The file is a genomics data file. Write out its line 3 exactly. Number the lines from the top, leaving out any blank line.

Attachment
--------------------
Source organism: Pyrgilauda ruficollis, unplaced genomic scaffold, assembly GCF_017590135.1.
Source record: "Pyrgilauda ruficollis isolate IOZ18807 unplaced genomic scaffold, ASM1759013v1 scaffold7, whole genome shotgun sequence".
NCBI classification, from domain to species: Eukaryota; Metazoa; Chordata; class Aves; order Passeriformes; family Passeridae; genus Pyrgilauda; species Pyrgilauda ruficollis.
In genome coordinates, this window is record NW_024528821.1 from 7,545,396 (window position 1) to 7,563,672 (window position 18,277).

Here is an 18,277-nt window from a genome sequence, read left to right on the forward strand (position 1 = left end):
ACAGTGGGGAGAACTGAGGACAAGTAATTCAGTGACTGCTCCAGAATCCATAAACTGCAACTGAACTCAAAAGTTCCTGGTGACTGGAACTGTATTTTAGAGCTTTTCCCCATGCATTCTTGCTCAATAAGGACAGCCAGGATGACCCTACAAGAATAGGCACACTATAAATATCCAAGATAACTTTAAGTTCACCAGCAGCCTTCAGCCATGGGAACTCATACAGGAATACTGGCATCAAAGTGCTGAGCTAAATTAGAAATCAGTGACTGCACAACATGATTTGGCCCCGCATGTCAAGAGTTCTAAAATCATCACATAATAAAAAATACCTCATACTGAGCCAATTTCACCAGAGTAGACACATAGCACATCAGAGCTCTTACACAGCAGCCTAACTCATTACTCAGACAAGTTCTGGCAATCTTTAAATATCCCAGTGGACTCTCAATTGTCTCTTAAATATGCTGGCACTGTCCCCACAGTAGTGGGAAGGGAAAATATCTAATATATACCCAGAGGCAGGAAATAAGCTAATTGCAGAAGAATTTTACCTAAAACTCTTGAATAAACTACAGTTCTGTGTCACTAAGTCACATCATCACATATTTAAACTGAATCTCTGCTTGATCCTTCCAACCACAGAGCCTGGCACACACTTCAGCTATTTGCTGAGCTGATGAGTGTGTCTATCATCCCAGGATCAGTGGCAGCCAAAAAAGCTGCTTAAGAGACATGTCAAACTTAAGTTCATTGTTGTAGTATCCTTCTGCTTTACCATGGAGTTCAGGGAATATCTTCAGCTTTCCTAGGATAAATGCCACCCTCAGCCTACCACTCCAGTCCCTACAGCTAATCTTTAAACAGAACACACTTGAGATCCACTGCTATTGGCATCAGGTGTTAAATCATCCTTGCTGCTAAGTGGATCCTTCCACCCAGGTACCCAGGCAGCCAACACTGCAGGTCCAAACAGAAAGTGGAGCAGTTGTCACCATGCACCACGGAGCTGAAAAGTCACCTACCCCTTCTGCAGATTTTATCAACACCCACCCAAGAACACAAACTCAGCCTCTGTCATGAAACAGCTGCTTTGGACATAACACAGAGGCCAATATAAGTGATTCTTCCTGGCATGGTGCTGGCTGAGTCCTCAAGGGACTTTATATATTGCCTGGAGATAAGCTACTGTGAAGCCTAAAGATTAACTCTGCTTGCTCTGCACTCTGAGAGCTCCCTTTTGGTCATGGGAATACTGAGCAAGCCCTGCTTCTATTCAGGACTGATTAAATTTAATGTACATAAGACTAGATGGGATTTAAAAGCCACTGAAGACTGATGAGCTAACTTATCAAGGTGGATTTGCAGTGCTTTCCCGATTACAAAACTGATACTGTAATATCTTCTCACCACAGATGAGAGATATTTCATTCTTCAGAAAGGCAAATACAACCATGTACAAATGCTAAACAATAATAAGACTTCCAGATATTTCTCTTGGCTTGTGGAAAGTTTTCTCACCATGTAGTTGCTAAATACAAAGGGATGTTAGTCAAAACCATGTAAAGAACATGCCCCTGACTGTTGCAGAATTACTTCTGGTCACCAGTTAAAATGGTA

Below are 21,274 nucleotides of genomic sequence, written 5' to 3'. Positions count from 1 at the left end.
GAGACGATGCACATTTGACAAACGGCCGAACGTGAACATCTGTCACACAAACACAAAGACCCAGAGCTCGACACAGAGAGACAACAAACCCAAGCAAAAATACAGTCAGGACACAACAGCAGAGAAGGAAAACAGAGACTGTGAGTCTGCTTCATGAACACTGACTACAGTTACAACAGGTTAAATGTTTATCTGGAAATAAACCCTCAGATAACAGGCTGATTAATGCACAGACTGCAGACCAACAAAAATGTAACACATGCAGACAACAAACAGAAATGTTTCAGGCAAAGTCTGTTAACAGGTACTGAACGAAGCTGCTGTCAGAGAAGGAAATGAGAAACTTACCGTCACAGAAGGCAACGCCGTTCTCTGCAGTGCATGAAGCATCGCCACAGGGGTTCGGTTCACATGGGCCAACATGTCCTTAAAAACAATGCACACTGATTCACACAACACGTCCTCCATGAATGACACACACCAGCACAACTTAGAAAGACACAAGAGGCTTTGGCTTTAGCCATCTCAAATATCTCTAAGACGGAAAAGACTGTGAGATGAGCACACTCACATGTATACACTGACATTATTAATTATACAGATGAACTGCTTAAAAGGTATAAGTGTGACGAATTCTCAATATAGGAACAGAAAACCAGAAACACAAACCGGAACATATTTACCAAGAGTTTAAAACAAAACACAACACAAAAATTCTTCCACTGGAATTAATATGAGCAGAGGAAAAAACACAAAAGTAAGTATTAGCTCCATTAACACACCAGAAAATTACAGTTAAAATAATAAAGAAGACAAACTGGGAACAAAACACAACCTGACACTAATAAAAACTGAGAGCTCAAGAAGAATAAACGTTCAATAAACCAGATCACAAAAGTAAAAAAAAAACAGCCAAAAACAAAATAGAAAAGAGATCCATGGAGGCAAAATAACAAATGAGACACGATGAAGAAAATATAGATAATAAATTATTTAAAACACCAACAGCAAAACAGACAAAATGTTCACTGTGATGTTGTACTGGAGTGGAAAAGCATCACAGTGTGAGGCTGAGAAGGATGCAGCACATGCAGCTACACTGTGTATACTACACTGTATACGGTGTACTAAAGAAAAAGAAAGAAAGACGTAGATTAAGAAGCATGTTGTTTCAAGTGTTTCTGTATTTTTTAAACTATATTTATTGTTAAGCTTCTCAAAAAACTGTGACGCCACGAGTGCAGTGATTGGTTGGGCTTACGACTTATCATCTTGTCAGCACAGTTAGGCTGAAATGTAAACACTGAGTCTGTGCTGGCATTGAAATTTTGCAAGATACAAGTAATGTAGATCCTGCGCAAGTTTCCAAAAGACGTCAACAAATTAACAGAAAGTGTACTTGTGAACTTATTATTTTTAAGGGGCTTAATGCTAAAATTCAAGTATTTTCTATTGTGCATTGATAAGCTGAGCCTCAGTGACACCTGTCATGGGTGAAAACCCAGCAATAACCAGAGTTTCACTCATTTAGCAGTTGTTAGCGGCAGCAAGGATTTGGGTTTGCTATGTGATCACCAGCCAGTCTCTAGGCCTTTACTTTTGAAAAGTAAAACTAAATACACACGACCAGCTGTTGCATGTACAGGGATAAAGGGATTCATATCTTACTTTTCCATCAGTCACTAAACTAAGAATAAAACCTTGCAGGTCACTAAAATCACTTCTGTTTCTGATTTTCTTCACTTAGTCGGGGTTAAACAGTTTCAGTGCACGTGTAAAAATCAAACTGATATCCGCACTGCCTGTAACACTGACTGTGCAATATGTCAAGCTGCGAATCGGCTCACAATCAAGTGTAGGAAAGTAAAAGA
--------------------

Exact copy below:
NCBI classification, from domain to species: Eukaryota; Metazoa; Chordata; class Aves; order Passeriformes; family Passeridae; genus Pyrgilauda; species Pyrgilauda ruficollis.